King, WL, Siboni, N, Kahlke, T, Dove, M, O'Connor, W, Mahbub, KR, Jenkins, C, Seymour, JR & Labbate, M 2020, 'Regional and oyster microenvironmental scale heterogeneity in the Pacific oyster bacterial community.', FEMS microbiology ecology.View/Download from: UTS OPUS or Publisher's site
Different organs of a host represent distinct microenvironments resulting in the establishment of multiple discrete bacterial communities within a host. These discrete bacterial communities can also vary according to geographical location. For the Pacific oyster, Crassostrea gigas, the factors governing bacterial diversity and abundance of different oyster microenvironments are poorly understood. In this study, the factors shaping bacterial abundance, diversity and composition associated with the C. gigas mantle, gill, adductor muscle, and digestive gland were characterised using 16S (V3-V4) rRNA amplicon sequencing across six discrete estuaries. Both location and tissue-type, with tissue-type being the stronger determinant, were factors driving bacterial community composition. Bacterial communities from wave-dominated estuaries had similar compositions and higher bacterial abundance despite being geographically distant from one another, possibly indicating that functional estuarine morphology characteristics are a factor shaping the oyster bacterial community. Despite the bacterial community heterogeneity, examinations of the core bacterial community identified Spirochaetaceae bacteria as conserved across all sites and samples. Whereas members of the Vulcaniibacterium, Spirochaetaceae and Margulisbacteria, and Polynucleobacter were regionally conserved members of the digestive gland, gill, and mantle bacterial communities respectively. This indicates that baseline bacterial community profiles for specific locations are necessary when investigating bacterial communities in oyster health.
Green, TJ, Siboni, N, King, WL, Labbate, M, Seymour, JR & Raftos, D 2019, 'Simulated Marine Heat Wave Alters Abundance and Structure of Vibrio Populations Associated with the Pacific Oyster Resulting in a Mass Mortality Event.', Microbial ecology, vol. 77, no. 3, pp. 736-747.View/Download from: UTS OPUS or Publisher's site
Marine heat waves are predicted to become more frequent and intense due to anthropogenically induced climate change, which will impact global production of seafood. Links between rising seawater temperature and disease have been documented for many aquaculture species, including the Pacific oyster Crassostrea gigas. The oyster harbours a diverse microbial community that may act as a source of opportunistic pathogens during temperature stress. We rapidly raised the seawater temperature from 20 °C to 25 °C resulting in an oyster mortality rate of 77.4%. Under the same temperature conditions and with the addition of antibiotics, the mortality rate was only 4.3%, strongly indicating a role for bacteria in temperature-induced mortality. 16S rRNA amplicon sequencing revealed a change in the oyster microbiome when the temperature was increased to 25 °C, with a notable increase in the proportion of Vibrio sequences. This pattern was confirmed by qPCR, which revealed heat stress increased the abundance of Vibrio harveyi and Vibrio fortis by 324-fold and 10-fold, respectively. Our findings indicate that heat stress-induced mortality of C. gigas coincides with an increase in the abundance of putative bacterial pathogens in the oyster microbiome and highlights the negative consequences of marine heat waves on food production from aquaculture.
King, WL, Jenkins, C, Go, J, Siboni, N, Seymour, JR & Labbate, M 2019, 'Characterisation of the Pacific Oyster Microbiome During a Summer Mortality Event.', Microbial Ecology, vol. 77, pp. 502-512.View/Download from: UTS OPUS or Publisher's site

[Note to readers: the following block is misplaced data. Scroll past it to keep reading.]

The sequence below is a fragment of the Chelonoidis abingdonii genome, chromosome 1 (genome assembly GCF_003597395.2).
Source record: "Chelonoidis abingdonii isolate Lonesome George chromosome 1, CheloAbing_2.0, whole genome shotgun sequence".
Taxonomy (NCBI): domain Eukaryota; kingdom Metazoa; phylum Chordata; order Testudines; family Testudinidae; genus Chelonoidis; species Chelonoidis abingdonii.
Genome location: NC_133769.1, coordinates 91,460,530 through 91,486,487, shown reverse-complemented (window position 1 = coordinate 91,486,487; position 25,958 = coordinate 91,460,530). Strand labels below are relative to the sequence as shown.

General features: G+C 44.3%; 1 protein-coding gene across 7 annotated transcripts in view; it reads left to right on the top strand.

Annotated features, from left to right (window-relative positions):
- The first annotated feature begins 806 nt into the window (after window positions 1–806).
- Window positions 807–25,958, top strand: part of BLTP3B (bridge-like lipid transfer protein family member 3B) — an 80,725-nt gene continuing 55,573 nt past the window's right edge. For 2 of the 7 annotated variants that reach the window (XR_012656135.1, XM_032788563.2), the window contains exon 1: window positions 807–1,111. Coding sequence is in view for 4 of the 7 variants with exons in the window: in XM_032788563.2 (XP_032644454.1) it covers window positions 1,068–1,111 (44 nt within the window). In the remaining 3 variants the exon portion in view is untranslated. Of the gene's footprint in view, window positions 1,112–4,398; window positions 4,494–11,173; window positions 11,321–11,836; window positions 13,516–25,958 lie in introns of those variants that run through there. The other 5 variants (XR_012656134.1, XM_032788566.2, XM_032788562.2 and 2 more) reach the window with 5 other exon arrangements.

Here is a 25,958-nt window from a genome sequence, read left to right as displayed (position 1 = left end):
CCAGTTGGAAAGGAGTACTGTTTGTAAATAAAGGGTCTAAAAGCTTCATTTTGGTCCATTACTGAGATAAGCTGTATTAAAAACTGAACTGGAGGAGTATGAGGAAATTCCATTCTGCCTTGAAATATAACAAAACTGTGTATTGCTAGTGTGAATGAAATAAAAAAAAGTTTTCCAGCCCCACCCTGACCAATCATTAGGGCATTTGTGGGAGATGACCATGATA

The Pacific oyster, Crassostrea gigas, is a key commercial species that is cultivated globally. In recent years, disease outbreaks have heavily impacted C. gigas stocks worldwide, with many losses incurred during summer. A number of infectious agents have been associated with these summer mortality events, including viruses (particularly Ostreid herpesvirus 1, OsHV-1) and bacteria; however, cases where no known aetiological agent can be identified are common. In this study, we examined the microbiome of disease-affected and disease-unaffected C. gigas during a 2013-2014 summer mortality event in Port Stephens (Australia) where known oyster pathogens including OsHV-1 were not detected. The adductor muscle microbiomes of 70 C. gigas samples across 12 study sites in the Port Stephens estuary were characterised using 16S rRNA (V1-V3 region) amplicon sequencing, with the aim of comparing the influence of spatial location and disease state on the oyster microbiome. Spatial location was found to be a significant determinant of the disease-affected oyster microbiome. Furthermore, microbiome comparisons between disease states identified a significant increase in rare operational taxonomic units (OTUs) belonging to Vibrio harveyi and an unidentified member of the Vibrio genus in the disease-affected microbiome. This is indicative of a potential role of Vibrio species in oyster disease and supportive of previous culture-based examination of this mortality event.
King, WL, Jenkins, C, Seymour, JR & Labbate, M 2019, 'Oyster disease in a changing environment: Decrypting the link between pathogen, microbiome and environment.', Marine environmental research, vol. 143, pp. 124-140.View/Download from: UTS OPUS or Publisher's site
Shifting environmental conditions are known to be important triggers of oyster diseases. The mechanism(s) behind these synergistic effects (interplay between host, environment and pathogen/s) are often not clear, although there is evidence that shifts in environmental conditions can affect oyster immunity, and pathogen growth and virulence. However, the impact of shifting environmental parameters on the oyster microbiome and how this affects oyster health and susceptibility to infectious pathogens remains understudied. In this review, we summarise the major diseases afflicting oysters with a focus on the role of environmental factors that can catalyse or amplify disease outbreaks. We also consider the potential role of the oyster microbiome in buffering or augmenting oyster disease outbreaks and suggest that a deeper understanding of the oyster microbiome, its links to the environment and its effect on oyster health and disease susceptibility, is required to develop new frameworks for the prevention and management of oyster diseases.